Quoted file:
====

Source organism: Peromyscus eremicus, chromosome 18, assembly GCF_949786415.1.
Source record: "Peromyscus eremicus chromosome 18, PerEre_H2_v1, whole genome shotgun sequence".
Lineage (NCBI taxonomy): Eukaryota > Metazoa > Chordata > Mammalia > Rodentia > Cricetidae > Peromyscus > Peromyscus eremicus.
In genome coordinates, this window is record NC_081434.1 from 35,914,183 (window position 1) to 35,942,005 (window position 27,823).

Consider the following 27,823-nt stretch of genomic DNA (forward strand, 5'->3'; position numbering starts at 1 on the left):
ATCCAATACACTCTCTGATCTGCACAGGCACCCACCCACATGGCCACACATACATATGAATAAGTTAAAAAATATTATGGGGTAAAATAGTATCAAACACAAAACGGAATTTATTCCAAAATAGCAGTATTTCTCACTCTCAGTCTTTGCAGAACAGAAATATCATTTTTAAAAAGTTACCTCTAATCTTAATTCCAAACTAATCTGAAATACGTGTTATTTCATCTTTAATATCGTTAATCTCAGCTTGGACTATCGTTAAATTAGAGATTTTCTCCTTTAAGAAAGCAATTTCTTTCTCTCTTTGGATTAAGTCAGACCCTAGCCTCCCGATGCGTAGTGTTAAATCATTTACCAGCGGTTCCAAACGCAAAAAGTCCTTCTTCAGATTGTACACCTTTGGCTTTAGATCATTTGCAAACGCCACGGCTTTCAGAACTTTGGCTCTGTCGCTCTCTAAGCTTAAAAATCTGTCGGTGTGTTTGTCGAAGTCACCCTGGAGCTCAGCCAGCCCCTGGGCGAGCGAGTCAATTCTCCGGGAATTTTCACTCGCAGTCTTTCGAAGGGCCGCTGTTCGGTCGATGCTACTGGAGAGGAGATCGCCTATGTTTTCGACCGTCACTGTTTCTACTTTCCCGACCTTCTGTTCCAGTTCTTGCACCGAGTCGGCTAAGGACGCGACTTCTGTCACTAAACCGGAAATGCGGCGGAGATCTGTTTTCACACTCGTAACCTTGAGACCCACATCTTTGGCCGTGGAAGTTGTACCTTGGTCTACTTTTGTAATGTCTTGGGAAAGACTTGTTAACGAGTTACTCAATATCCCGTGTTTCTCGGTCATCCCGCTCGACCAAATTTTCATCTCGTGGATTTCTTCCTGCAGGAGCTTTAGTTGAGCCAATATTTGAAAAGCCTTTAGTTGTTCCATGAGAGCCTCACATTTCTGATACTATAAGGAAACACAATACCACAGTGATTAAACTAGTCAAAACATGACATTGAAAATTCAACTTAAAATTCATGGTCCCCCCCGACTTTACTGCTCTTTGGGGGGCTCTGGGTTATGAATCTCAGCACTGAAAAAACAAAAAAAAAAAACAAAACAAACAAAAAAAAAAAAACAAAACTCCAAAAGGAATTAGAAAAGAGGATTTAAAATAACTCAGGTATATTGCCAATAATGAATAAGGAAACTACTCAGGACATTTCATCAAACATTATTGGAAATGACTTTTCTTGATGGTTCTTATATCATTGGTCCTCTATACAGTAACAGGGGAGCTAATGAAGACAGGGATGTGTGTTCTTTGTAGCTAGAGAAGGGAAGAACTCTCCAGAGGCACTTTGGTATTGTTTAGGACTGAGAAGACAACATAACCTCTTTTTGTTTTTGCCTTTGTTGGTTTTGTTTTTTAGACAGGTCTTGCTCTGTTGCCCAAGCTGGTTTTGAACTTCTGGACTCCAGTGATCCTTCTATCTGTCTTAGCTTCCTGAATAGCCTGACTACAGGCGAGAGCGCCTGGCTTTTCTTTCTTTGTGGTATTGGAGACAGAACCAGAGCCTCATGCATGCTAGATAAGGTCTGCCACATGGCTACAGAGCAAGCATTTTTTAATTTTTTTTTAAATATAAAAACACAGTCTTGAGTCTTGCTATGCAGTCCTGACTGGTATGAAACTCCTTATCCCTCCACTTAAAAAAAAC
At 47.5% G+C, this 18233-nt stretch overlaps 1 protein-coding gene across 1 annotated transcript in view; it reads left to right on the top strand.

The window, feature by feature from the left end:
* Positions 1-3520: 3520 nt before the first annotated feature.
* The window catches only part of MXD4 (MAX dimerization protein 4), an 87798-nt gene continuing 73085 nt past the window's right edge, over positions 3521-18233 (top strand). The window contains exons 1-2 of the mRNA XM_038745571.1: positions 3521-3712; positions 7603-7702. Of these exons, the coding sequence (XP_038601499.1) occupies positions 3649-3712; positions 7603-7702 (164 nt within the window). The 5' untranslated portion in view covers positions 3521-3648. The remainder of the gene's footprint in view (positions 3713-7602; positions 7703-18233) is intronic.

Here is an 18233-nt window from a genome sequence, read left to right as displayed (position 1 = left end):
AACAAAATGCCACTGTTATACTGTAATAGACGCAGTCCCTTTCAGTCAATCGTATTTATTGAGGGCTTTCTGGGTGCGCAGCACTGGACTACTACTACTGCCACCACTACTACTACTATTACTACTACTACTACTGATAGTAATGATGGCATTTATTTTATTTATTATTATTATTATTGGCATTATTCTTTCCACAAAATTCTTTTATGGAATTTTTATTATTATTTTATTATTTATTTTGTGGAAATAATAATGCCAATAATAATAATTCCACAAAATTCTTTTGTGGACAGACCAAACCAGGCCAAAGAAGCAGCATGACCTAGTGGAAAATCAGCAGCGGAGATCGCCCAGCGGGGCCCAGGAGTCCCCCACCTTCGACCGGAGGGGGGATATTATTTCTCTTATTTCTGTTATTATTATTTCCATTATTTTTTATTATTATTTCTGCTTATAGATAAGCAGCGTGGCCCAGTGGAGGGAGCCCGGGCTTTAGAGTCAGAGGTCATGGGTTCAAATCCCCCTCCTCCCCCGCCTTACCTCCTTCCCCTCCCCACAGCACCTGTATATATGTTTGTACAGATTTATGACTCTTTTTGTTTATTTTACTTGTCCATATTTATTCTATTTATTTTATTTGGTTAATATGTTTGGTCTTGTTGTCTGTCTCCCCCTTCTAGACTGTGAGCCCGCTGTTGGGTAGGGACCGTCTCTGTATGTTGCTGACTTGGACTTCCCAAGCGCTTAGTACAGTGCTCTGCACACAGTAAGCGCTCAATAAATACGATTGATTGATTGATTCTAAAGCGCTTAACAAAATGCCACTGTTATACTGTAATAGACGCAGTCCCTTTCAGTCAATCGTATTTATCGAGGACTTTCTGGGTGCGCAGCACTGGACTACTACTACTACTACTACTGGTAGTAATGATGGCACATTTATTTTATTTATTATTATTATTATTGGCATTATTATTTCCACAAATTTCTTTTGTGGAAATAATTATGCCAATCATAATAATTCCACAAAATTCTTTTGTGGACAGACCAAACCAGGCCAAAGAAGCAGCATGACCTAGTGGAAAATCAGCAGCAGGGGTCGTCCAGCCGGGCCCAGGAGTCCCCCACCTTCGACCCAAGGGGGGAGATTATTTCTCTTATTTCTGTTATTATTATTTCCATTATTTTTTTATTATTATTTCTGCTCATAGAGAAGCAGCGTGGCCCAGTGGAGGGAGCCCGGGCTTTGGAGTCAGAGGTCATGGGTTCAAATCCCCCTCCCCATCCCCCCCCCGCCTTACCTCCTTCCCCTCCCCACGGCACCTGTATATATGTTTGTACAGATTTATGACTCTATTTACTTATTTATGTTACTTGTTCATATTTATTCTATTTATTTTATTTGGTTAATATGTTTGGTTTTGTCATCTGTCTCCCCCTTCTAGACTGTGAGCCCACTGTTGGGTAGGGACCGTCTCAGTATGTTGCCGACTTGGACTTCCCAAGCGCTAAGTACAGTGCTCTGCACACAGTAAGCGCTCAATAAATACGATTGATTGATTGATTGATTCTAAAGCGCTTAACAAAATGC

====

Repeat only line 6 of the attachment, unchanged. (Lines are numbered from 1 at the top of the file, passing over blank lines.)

ATCCAATACACTCTCTGATCTGCACAGGCACCCACCCACATGGCCACACATACATATGAATAAGTTAAAAAATATTATGGGGTAAAATAGTATCAAACACAAAACGGAATTTATTCCAAAATAGCAGTATTTCTCACTCTCAGTCTTTGCAGAACAGAAATATCATTTTTAAAAAGTTACCTCTAATCTTAATTCCAAACTAATCTGAAATACGTGTTATTTCATCTTTAATATCGTTAATCTCAGCTTGGACTATCGTTAAATTAGAGATTTTCTCCTTTAAGAAAGCAATTTCTTTCTCTCTTTGGATTAAGTCAGACCCTAGCCTCCCGATGCGTAGTGTTAAATCATTTACCAGCGGTTCCAAACGCAAAAAGTCCTTCTTCAGATTGTACACCTTTGGCTTTAGATCATTTGCAAACGCCACGGCTTTCAGAACTTTGGCTCTGTCGCTCTCTAAGCTTAAAAATCTGTCGGTGTGTTTGTCGAAGTCACCCTGGAGCTCAGCCAGCCCCTGGGCGAGCGAGTCAATTCTCCGGGAATTTTCACTCGCAGTCTTTCGAAGGGCCGCTGTTCGGTCGATGCTACTGGAGAGGAGATCGCCTATGTTTTCGACCGTCACTGTTTCTACTTTCCCGACCTTCTGTTCCAGTTCTTGCACCGAGTCGGCTAAGGACGCGACTTCTGTCACTAAACCGGAAATGCGGCGGAGATCTGTTTTCACACTCGTAACCTTGAGACCCACATCTTTGGCCGTGGAAGTTGTACCTTGGTCTACTTTTGTAATGTCTTGGGAAAGACTTGTTAACGAGTTACTCAATATCCCGTGTTTCTCGGTCATCCCGCTCGACCAAATTTTCATCTCGTGGATTTCTTCCTGCAGGAGCTTTAGTTGAGCCAATATTTGAAAAGCCTTTAGTTGTTCCATGAGAGCCTCACATTTCTGATACTATAAGGAAACACAATACCACAGTGATTAAACTAGTCAAAACATGACATTGAAAATTCAACTTAAAATTCATGGTCCCCCCCGACTTTACTGCTCTTTGGGGGGCTCTGGGTTATGAATCTCAGCACTGAAAAAACAAAAAAAAAAAACAAAACAAACAAAAAAAAAAAAACAAAACTCCAAAAGGAATTAGAAAAGAGGATTTAAAATAACTCAGGTATATTGCCAATAATGAATAAGGAAACTACTCAGGACATTTCATCAAACATTATTGGAAATGACTTTTCTTGATGGTTCTTATATCATTGGTCCTCTATACAGTAACAGGGGAGCTAATGAAGACAGGGATGTGTGTTCTTTGTAGCTAGAGAAGGGAAGAACTCTCCAGAGGCACTTTGGTATTGTTTAGGACTGAGAAGACAACATAACCTCTTTTTGTTTTTGCCTTTGTTGGTTTTGTTTTTTAGACAGGTCTTGCTCTGTTGCCCAAGCTGGTTTTGAACTTCTGGACTCCAGTGATCCTTCTATCTGTCTTAGCTTCCTGAATAGCCTGACTACAGGCGAGAGCGCCTGGCTTTTCTTTCTTTGTGGTATTGGAGACAGAACCAGAGCCTCATGCATGCTAGATAAGGTCTGCCACATGGCTACAGAGCAAGCATTTTTTAATTTTTTTTTAAATATAAAAACACAGTCTTGAGTCTTGCTATGCAGTCCTGACTGGTATGAAACTCCTTATCCCTCCACTTAAAAAAAAC